This is the best chance I've ever seen to elect a progressive as the US president. I never thought I'd live to see it. It wouldn't be happening except for the reaction against George Bush. We can demand political perfection, lose and embrace self-righteousness or we can seize upon the best opportunity we'll likely ever see to achieve meaningful change at the presidential level.

David Hamilton / The Rag Blog
And another view:

While I have no intention of arguing with every detail of your reply, I must refute the claim that "He also didn't beat a candidate clearly to his left to secure the nomination." While Hillary Clinton is certainly not clearly to his left, this was not always a two-horse race, and at least four of the candidates who were mainstream enough to get into the early nomination debates were clearly to the left of Obama, one of whom (Edwards) was considered a viable contender during the early part of the race.

Having said that, you are certainly correct that to some degree, however miniscule, Obama does seem better than Clinton or McCain, and as a relative unknown, does allow us some room to hope that he is a true progressive cloaking himself in neoliberalism to prevent the pro-corporate elite from removing him from the race prematurely. Yet, we must also wonder if he is such, how will he uncloak himself without suffering the fate of JFK, RFK, MLK, Malcolm X, Paul Wellstone, JFK, Jr., Mel Carnahan, etc.?

And if he is indeed the neoliberal militarist he presently purports himself to be, do you really think that Americans in significant numbers will publicly and vehemently oppose him? Realize that he is likely to be a Democratic president with a Democratic majority in both houses of Congress. In 93-94, that scenario brought us NAFTA. In 77-80, it brought us no progressive gains domestically (although Carter did broker a peace deal between Israel and Egypt), and led to a conservative backlash that gave us 12 years of Republicans in the White House. In 61-68, we almost started WW3 over Cuba, then got ourselves tangled up in Viet Nam.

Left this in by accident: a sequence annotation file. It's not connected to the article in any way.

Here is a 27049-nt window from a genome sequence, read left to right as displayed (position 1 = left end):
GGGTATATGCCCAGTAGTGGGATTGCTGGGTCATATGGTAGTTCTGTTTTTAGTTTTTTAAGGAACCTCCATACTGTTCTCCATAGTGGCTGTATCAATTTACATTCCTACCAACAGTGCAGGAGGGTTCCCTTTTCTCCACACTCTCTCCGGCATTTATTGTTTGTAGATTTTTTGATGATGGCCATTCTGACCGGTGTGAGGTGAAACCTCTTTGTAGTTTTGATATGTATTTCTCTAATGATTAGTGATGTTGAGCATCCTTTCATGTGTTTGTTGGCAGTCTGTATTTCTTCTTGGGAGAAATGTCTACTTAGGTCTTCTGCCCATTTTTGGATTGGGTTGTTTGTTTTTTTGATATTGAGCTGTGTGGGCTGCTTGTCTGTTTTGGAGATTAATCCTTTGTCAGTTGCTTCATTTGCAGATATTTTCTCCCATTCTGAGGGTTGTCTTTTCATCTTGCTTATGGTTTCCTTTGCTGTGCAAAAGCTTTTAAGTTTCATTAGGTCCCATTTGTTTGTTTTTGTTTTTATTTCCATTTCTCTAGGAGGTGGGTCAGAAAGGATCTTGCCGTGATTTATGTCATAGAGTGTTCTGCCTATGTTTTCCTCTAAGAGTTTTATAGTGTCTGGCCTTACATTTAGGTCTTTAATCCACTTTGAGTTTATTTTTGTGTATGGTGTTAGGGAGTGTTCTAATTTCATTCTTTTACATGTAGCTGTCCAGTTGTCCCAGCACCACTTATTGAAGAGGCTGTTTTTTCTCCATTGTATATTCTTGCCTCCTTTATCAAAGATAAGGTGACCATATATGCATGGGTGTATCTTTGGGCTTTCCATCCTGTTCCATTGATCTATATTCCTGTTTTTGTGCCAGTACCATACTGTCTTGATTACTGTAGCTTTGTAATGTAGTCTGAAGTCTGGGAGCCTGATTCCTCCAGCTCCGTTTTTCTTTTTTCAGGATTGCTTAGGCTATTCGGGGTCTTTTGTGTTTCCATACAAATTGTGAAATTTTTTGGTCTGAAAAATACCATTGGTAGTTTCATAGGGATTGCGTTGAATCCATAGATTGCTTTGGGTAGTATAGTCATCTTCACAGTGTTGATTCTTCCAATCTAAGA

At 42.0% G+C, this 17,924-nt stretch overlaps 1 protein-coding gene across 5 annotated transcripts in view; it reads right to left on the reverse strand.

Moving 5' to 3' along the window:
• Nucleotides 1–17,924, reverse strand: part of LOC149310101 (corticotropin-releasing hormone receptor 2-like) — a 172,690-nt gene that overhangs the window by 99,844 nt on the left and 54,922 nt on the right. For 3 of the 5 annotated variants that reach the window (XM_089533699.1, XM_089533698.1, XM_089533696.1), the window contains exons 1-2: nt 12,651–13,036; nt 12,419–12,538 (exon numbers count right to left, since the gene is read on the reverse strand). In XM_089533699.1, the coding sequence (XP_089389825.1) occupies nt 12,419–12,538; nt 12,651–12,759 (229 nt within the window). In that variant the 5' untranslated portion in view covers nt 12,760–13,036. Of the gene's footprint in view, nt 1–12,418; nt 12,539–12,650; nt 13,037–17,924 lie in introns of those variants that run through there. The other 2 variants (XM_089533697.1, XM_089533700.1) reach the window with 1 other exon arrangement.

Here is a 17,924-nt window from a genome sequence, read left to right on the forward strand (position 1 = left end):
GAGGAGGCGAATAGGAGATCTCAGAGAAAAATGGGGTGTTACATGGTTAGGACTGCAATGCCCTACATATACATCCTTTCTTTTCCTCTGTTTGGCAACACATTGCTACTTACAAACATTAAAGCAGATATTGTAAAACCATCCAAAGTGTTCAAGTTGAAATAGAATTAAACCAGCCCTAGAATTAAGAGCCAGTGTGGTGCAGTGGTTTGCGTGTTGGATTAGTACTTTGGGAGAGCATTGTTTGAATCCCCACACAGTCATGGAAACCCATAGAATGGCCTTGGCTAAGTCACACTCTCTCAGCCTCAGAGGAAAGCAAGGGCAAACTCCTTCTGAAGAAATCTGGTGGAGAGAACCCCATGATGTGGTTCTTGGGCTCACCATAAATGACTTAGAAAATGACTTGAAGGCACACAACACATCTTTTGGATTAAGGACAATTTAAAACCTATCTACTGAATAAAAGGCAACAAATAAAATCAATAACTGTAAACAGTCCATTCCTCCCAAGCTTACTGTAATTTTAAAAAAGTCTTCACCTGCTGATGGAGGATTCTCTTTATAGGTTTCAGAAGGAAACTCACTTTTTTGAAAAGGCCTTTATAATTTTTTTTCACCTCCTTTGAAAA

Certainly, escaping the Orwellian Bush administration is important, but it will take a lot more than hope to make real progress.

Scott Trimble / The Rag Blog
David responds:

Grasp the historical moment. Tonight [May 3] is big. A major party in a predominantly white nation has just nominated a man of half African descent for the presidency. This in the nation that has the worst history of oppression of African Americans. Furthermore, this African American man is favored to win. And he will probably run with a woman as his VP, another historic first. This eloquent man will deliver his acceptance speech in Denver on the 45th anniversary of Martin Luther King's "I Have a Dream" speech. This is historically huge and it will be the principal venue of action at least until November for most activists, like it or not.

That this historic event is taking place with a candidate with all the positive qualities of Barack Obama is more than we should have ever expected given the system's past performances. And that he arrives on the scene when the Republicans are at their weakest, with a weak candidate already named, is a perfect storm.

Regardless of the issues listed as the big ones in the general election campaign - the economy, the war, health care - the central issue of this campaign will be race. Is American racism so enfeebled in its old age that it can be defeated? Can Americans learn to vote their self-interests instead of their prejudices and fears?

Hopefully, even Texas will be in play in this election. Frank Rich in last Sunday's NY Times referred to a poll that showed Noriega only 4% behind Cornyn for the US Senate seat from Texas. Obama and Noriega campaigning together across Texas could be a powerful impetus for both of them. If our luck holds, we'll be able to stay home and be part of the action, even if Texas being in play would indicate a Democratic landslide.

Pilger is right in that we are already experiencing a paradigm change. Very likely, the next president will be the first in our lifetimes against whom our opposition is not an almost automatic reflex.

David Hamilton / The Rag Blog